A far-right internet personality who streamed live video while storming the US Capitol was sentenced Tuesday to two months in prison for joining the mob attack on the building.
Anthime Gionet, known to his social media followers as “Baked Alaska,” declined to speak in court before US District Judge Trevor McFadden sentenced him to 60 days behind bars and two years probation. Gionet faced a maximum prison sentence of six months.
Gionet incriminated himself and other rioters with the video, which he streamed to a live audience of around 16,000 followers. The 27-minute video showed him encouraging other rioters to stay in the Capitol.
“You did everything you could to publicize your wrongdoing,” the judge told Gionet. “They were there and fully engaged in what was going on.”
The judge released Gionet pending a report to jail. After his sentencing, Gionet told reporters he viewed his sentence as a “victory” and said he plans to write a book while in prison.
Despite his guilty plea, Gionet said he didn’t think he broke the law on Jan. 6 and had no regrets about being there.
“I’ve grown immensely,” he said outside the courthouse. “But I still record that I was there because I believe the election was fraudulent and I believe people should have the right to speak freely as long as they are peaceful.”
In an office of Democratic Senator Jeff Merkley, Gionet filmed himself picking up the phone and pretending to report “a fraudulent election,” mimicking former President Donald Trump’s unsubstantiated claim that his 2020 election had been stolen.
“We need to put our boy, Donald J. Trump, in office,” Gionet added.
President Joe Biden marked the two-year anniversary of the US Capitol riots on Friday by honoring the police officers and poll workers who were attacked by the insurgents.
Gionet sang with others: “Patriots are in control!” and “Whose house? Our house!” Before he left, he profanely called a Capitol police officer an “oathbreaker.”
Gionet, 35, pleaded guilty in July to a misdemeanor for parading, demonstrating or picketing inside a Capitol building.
Prosecutors recommended that Gionet be sentenced to 75 days in prison, three years probation and 60 hours of community service.
Gionet worked at BuzzFeed before becoming an influential figure in far-right political circles through social media videos. He was scheduled to speak at the white nationalist Unite the Right rally in 2017, before violence erupted on the streets of Charlottesville, Virginia.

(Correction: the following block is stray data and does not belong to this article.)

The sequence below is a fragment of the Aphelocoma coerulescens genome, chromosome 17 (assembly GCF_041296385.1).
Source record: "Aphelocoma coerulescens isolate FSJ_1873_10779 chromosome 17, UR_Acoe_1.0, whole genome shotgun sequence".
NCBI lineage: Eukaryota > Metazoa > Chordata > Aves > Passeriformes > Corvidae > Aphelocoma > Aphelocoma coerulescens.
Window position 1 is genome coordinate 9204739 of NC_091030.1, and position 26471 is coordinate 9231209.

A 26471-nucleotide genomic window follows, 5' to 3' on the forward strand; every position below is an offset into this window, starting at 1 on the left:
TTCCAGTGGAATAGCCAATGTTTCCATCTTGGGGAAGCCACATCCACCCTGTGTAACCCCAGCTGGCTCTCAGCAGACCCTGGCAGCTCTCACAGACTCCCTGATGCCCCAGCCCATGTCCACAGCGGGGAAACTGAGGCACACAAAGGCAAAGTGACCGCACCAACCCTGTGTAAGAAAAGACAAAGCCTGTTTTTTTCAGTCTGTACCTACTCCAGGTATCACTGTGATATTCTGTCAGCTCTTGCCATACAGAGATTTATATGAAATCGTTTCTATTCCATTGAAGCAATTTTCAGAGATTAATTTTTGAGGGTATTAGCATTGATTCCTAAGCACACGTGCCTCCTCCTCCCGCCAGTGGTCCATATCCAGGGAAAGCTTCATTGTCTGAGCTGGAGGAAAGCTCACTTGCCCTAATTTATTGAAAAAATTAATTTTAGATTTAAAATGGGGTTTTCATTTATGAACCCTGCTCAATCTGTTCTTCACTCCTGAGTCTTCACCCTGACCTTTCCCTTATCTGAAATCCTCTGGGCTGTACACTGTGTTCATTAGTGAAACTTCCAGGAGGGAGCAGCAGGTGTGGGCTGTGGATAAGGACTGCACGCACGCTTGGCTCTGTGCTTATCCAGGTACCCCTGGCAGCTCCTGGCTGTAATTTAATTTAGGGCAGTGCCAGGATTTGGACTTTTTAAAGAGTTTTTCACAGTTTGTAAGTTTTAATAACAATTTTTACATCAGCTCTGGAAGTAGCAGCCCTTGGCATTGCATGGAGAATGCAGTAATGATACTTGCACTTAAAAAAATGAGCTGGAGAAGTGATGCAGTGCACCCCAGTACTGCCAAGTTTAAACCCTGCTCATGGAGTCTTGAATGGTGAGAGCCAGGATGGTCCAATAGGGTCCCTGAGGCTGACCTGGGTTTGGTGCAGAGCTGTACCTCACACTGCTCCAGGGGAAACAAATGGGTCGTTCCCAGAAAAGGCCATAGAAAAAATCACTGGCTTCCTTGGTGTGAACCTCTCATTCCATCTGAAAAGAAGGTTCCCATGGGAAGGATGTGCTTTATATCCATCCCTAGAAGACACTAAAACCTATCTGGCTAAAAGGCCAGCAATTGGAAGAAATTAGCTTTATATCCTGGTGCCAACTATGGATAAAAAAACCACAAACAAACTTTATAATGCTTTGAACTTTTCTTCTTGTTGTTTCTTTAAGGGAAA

US District Judge Emmet Sullivan was originally scheduled to sentence Gionet. Sullivan recently retired from Gionet’s case and several others for reasons not specified in the court filings, though he accepted “senior status” and retired from full-time ministry nearly two years ago.
Gionet celebrated online as his case was reassigned to McFadden, a Trump nominee. In a live stream, Gionet hailed McFadden as “a very great judge who is a pro-Trump judge and one of the judges who found one of the guys innocent at his trial.”
McFadden acquitted a New Mexico man, Matthew Martin, of riot-related charges in April 2022 after hearing testimony in court without a jury. Martin is the only January 6 defendant who was acquitted of all charges after a trial.
More than 900 people have been charged with federal crimes related to January 6th. Almost 500 of them have pleaded guilty, mainly to misdemeanor charges, and over 350 of them have been convicted.
Federal authorities have used Gionet’s video to track other rioters, including three men from New York City. Antonio Ferrigno, Francis Connor and Anton Lunyk pleaded guilty last year and were sentenced to house arrest. Gionet’s livestream showed her in Merkley’s office.
Defense attorney Zachary Thornley argued in a court filing that Gionet “never crossed the line from protester to rioter.” Thornley described his client as “a kind of guerrilla journalist”.
“He was there to document. He does,” the attorney told the judge.
Mainstream internet platforms, including Twitter, suspended Gionet’s accounts before January 6. At the Capitol, he streamed video live through a fringe service called DLive. He told authorities viewers paid him $2,000 for his live streams on January 5 and 6.
Under Elon Musk’s ownership, Twitter has recovered accounts owned by Gionet and other far-right figures.
Gionet, who grew up in Anchorage, Alaska, was arrested less than two weeks after the Houston riot and jailed for five days. After his release, he moved from Arizona to Florida.
McFadden also ordered Gionet to pay a $2,000 fine and $500 in damages. The judge said the Jan. 6 riot was the “culmination of a petty crime” by Gionet.
Gionet was sentenced to 30 days in prison for misdemeanor stemming from an encounter in December 2020 in which authorities said he shot pepper spray at a bar employee in Scottsdale, Arizona. Gionet was also convicted of criminal damage and fined $300 for damaging a Hanukkah display outside the Arizona Capitol in December 2020.
McFadden noted that Gionet recorded his crimes to garner social media followers and money.
“This is a very disturbing appeal, sir,” the judge told him.
“Without putting him in jail, he’s not going to stop what he’s trying to do,” said Assistant US Attorney Anthony Franks.
Gionet initially refused to plead guilty during a previous January 6 indictment hearing. Sullivan refused to accept a guilty plea from Gionet in May after proclaiming his innocence at the start of a settlement hearing.
Associated Press video journalist Nathan Ellgren contributed to this report.